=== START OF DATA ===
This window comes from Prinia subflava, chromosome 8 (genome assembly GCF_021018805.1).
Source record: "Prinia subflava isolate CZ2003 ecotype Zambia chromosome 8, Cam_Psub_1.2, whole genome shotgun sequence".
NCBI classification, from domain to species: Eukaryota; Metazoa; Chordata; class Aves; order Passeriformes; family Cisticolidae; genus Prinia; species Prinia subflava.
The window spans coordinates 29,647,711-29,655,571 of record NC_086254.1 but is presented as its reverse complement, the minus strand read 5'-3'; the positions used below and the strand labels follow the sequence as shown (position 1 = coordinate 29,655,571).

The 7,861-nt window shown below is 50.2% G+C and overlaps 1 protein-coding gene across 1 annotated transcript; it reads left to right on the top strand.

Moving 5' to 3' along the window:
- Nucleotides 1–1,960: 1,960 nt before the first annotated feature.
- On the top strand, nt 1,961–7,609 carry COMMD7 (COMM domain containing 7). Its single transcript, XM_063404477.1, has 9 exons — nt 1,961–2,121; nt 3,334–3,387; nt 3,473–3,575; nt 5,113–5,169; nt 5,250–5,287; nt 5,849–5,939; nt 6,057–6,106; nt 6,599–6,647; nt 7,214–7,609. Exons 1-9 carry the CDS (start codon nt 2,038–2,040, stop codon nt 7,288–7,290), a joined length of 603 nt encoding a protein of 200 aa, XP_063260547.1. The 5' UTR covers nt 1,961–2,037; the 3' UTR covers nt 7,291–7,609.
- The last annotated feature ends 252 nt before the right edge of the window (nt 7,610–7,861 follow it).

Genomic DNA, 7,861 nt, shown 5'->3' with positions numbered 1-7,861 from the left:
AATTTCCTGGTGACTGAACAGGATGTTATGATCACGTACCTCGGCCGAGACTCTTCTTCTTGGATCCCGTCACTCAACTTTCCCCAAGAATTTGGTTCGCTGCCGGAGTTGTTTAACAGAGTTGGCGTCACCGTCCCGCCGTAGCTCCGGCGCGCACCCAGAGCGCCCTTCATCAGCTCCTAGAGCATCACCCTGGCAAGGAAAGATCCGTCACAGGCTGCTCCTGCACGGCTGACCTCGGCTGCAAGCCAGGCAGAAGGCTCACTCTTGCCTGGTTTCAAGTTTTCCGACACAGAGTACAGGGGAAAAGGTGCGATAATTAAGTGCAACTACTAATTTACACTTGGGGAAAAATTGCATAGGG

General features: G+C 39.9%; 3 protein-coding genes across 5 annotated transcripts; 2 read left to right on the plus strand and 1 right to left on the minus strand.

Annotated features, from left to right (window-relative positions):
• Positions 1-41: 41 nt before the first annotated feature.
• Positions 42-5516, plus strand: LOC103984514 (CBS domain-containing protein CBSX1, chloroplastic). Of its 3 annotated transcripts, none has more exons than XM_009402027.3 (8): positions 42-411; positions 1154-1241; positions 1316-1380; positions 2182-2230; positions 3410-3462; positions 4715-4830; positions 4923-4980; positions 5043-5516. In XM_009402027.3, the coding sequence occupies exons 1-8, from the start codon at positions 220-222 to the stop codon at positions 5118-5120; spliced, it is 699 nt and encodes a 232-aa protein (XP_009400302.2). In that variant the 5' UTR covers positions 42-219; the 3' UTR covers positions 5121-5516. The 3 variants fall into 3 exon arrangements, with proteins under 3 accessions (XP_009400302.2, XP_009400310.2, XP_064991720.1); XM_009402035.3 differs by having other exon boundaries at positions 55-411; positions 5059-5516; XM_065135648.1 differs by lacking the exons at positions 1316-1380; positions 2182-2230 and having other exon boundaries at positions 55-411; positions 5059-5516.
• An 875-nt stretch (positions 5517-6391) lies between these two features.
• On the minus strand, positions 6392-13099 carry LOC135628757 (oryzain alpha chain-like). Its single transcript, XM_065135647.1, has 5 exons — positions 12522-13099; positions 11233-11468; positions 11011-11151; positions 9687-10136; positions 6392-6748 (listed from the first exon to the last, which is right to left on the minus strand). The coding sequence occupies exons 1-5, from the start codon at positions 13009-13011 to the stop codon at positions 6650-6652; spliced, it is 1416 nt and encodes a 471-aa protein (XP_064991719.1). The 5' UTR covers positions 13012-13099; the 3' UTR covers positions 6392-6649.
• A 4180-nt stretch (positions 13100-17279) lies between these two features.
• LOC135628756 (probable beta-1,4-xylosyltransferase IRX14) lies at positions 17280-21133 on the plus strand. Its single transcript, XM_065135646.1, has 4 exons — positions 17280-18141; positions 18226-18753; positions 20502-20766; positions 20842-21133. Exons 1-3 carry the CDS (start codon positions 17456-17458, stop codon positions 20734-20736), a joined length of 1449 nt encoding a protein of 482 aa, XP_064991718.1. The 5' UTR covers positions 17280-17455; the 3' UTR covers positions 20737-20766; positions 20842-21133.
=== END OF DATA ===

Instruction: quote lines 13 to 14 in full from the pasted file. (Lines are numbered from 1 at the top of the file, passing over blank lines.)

Annotated features, from left to right (window-relative positions):
• Positions 1-41: 41 nt before the first annotated feature.